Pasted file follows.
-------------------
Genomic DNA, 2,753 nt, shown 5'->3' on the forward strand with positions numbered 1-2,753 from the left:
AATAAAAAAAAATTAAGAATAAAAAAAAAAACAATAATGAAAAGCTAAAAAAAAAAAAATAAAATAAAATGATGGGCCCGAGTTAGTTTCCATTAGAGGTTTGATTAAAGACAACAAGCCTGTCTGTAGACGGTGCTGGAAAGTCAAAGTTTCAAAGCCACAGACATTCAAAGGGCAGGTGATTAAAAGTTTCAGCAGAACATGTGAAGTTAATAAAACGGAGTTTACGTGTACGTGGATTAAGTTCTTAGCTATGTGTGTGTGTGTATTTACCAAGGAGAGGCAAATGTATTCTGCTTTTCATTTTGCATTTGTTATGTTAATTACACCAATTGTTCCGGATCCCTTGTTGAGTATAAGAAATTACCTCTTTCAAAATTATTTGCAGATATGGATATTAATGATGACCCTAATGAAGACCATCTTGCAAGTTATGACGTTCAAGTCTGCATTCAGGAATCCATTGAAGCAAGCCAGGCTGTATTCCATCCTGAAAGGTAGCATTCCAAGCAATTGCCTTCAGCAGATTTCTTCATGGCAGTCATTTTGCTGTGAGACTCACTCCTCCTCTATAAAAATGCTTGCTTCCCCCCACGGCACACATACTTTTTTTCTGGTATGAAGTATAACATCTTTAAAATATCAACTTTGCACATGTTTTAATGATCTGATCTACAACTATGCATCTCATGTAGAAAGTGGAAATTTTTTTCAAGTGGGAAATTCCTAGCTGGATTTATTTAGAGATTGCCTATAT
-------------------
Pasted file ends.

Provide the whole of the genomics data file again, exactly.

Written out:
Genomic DNA, 2,753 nt, shown 5'->3' on the forward strand with positions numbered 1-2,753 from the left:
AATAAAAAAAAATTAAGAATAAAAAAAAAAACAATAATGAAAAGCTAAAAAAAAAAAAATAAAATAAAATGATGGGCCCGAGTTAGTTTCCATTAGAGGTTTGATTAAAGACAACAAGCCTGTCTGTAGACGGTGCTGGAAAGTCAAAGTTTCAAAGCCACAGACATTCAAAGGGCAGGTGATTAAAAGTTTCAGCAGAACATGTGAAGTTAATAAAACGGAGTTTACGTGTACGTGGATTAAGTTCTTAGCTATGTGTGTGTGTGTATTTACCAAGGAGAGGCAAATGTATTCTGCTTTTCATTTTGCATTTGTTATGTTAATTACACCAATTGTTCCGGATCCCTTGTTGAGTATAAGAAATTACCTCTTTCAAAATTATTTGCAGATATGGATATTAATGATGACCCTAATGAAGACCATCTTGCAAGTTATGACGTTCAAGTCTGCATTCAGGAATCCATTGAAGCAAGCCAGGCTGTATTCCATCCTGAAAGGTAGCATTCCAAGCAATTGCCTTCAGCAGATTTCTTCATGGCAGTCATTTTGCTGTGAGACTCACTCCTCCTCTATAAAAATGCTTGCTTCCCCCCACGGCACACATACTTTTTTTCTGGTATGAAGTATAACATCTTTAAAATATCAACTTTGCACATGTTTTAATGATCTGATCTACAACTATGCATCTCATGTAGAAAGTGGAAATTTTTTTCAAGTGGGAAATTCCTAGCTGGATTTATTTAGAGATTGCCTATAT